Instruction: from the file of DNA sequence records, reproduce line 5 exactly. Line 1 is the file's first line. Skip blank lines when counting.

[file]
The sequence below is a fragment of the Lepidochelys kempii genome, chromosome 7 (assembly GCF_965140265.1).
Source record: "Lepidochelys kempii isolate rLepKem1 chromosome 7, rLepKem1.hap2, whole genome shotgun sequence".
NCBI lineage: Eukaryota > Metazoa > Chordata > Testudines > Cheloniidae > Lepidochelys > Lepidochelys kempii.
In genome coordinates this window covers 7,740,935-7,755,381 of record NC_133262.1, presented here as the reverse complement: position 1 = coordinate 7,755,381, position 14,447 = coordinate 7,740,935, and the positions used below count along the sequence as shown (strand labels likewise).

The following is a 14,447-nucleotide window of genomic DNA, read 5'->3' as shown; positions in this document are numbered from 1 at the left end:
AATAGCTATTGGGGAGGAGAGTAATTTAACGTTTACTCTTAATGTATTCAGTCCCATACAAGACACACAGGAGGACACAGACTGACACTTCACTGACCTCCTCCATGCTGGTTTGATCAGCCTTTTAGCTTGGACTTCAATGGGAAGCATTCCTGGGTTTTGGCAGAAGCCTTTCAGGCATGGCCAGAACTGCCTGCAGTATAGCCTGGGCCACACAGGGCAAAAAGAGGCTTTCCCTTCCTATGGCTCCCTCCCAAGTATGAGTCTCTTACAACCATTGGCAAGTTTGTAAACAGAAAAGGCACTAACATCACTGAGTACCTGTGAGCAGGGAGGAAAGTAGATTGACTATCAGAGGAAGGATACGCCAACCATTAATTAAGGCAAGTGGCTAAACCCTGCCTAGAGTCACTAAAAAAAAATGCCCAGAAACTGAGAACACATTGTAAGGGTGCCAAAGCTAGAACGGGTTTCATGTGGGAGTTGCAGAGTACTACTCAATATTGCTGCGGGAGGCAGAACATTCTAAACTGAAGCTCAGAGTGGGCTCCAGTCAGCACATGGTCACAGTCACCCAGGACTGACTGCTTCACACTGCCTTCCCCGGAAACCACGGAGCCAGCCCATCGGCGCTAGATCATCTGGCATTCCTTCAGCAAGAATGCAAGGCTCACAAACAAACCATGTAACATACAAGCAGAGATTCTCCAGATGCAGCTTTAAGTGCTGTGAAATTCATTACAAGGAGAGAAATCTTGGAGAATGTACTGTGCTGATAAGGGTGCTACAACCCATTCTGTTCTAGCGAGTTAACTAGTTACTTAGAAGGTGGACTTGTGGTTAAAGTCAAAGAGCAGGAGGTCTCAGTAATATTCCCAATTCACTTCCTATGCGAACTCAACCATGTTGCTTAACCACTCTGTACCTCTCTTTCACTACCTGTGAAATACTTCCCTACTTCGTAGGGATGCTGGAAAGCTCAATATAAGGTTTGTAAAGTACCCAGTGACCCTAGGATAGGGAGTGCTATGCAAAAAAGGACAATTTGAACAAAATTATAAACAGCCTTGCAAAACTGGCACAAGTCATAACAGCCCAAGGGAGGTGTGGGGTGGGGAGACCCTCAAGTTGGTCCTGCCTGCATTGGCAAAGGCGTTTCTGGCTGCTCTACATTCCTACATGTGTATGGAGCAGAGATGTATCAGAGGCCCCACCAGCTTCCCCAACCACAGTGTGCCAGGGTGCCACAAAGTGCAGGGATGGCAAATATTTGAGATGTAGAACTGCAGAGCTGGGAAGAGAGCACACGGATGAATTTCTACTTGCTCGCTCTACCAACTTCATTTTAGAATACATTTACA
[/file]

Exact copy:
The following is a 14,447-nucleotide window of genomic DNA, read 5'->3' as shown; positions in this document are numbered from 1 at the left end: